Speed Reads

the financial aid cartel

Top universities illegally considered financial need in admissions, lawsuit claims

Five former university students filed a lawsuit in Illinois federal court Sunday accusing 16 major U.S. universities of antitrust violations, The Wall Street Journal reports.

The plaintiffs in the suit claim the schools illegally colluded by using a shared formula that took students' financial need into account when calculating financial aid packages. Federal law permits universities to share methodologies, but only if they do not allow financial need to affect admissions decisions.

"While conspiring together on a method for awarding financial aid, which raises net tuition prices, defendants also consider the wealth of applicants and their families in making admissions decisions," Eric Rosen, a partner at a law firm involved in the suit, told the Journal.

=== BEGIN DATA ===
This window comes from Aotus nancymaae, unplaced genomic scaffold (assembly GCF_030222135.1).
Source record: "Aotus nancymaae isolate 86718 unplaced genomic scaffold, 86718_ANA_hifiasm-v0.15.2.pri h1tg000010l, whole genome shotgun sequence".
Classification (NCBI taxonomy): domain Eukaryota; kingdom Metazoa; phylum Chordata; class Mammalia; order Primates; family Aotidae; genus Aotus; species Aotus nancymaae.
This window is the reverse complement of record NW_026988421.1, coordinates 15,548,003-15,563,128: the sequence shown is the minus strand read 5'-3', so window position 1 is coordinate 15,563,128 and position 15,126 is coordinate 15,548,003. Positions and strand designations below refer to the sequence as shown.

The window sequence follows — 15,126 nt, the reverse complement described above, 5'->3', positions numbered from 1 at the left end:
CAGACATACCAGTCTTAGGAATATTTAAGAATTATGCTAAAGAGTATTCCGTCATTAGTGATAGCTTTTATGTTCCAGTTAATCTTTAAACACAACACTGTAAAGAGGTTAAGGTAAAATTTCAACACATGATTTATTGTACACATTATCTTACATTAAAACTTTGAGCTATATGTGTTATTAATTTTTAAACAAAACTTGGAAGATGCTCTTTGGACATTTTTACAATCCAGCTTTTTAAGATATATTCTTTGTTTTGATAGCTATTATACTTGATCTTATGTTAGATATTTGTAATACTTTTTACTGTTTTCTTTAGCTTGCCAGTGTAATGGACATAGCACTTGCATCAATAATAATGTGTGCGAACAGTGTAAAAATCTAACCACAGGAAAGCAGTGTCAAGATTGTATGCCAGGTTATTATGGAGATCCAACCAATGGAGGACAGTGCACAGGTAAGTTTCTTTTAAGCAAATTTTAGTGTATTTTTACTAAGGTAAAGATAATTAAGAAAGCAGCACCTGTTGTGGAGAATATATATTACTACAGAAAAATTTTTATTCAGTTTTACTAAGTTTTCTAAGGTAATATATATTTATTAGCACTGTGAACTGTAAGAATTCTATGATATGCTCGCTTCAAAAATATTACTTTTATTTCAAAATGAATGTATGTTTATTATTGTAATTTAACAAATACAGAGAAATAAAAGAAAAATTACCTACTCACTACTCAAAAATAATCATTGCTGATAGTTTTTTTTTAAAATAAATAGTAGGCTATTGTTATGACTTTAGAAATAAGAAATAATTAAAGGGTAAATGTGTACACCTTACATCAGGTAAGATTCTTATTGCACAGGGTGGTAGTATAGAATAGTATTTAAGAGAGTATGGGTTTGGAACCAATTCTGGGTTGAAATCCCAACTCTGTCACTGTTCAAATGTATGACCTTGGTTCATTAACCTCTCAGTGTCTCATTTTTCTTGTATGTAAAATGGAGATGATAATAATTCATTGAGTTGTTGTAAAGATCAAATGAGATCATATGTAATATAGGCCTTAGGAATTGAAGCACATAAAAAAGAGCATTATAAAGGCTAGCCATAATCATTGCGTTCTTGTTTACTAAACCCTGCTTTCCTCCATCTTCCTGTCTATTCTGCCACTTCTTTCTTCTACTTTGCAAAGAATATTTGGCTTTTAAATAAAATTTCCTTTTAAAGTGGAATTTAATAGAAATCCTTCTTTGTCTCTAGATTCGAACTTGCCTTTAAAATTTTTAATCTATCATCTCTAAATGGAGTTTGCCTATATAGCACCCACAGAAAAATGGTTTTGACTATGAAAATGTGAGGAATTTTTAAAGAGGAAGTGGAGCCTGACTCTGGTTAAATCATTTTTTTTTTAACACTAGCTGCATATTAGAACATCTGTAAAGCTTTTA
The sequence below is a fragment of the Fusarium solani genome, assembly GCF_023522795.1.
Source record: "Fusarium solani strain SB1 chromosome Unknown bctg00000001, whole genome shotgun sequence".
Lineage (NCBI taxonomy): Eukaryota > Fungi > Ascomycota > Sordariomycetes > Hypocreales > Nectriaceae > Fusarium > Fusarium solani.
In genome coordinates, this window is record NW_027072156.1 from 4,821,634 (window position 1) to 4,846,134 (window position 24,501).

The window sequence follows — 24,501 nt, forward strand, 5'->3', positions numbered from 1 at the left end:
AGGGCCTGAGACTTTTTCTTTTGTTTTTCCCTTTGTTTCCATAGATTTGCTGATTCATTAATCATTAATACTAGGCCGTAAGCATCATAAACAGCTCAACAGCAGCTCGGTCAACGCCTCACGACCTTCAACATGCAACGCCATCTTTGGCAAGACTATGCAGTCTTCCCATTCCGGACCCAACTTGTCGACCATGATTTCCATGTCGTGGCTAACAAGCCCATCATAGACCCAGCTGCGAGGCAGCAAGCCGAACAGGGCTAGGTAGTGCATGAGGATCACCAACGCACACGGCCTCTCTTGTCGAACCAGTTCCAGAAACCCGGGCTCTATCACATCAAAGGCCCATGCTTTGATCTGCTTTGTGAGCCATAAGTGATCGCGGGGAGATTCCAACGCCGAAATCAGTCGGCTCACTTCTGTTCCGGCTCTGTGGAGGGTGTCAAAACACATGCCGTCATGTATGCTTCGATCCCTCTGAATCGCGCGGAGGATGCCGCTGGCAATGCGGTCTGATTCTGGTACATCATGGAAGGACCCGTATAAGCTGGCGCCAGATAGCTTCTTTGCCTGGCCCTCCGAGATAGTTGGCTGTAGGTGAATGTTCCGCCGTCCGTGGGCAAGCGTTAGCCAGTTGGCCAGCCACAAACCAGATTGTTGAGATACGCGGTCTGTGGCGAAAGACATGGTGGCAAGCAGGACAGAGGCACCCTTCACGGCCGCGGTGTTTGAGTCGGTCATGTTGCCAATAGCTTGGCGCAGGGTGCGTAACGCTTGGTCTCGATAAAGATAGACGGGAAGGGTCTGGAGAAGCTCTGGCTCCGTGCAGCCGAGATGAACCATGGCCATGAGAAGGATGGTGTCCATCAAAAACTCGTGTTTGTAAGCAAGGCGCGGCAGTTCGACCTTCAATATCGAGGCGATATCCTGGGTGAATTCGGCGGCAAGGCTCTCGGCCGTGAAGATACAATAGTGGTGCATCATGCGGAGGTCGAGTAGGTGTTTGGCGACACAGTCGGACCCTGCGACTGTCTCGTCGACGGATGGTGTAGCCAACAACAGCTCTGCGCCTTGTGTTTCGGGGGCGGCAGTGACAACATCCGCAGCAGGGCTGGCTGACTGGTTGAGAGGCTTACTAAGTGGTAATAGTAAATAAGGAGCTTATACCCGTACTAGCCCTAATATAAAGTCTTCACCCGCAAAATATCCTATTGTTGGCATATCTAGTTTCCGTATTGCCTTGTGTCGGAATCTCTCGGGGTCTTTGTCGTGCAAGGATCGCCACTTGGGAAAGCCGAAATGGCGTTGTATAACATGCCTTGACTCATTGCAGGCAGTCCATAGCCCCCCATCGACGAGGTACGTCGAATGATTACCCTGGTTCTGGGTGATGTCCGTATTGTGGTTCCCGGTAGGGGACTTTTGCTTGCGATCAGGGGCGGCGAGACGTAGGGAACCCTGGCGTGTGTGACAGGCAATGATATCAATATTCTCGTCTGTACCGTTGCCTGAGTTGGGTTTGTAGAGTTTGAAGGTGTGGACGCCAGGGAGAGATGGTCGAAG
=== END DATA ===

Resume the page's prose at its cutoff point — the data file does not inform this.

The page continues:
A spokeswoman for Yale University said the school's financial aid policy is "100% compliant with all applicable laws." The other defendants either declined to comment or did not respond to the Journal's inquiries.

The plaintiffs seek damages and a ban on schools collaborating to calculate aid packages.

According to the Journal, the full list of defendants is as follows: Brown University, the California Institute of Technology, the University of Chicago, Columbia University, Cornell University, Dartmouth College, Duke University, Emory University, Georgetown University, the Massachusetts Institute of Technology, Northwestern University, the University of Notre Dame, the University of Pennsylvania, Rice University, Vanderbilt University, and Yale University.

Read the full story at The Wall Street Journal for more details and an overview of the history of antitrust actions against U.S. universities.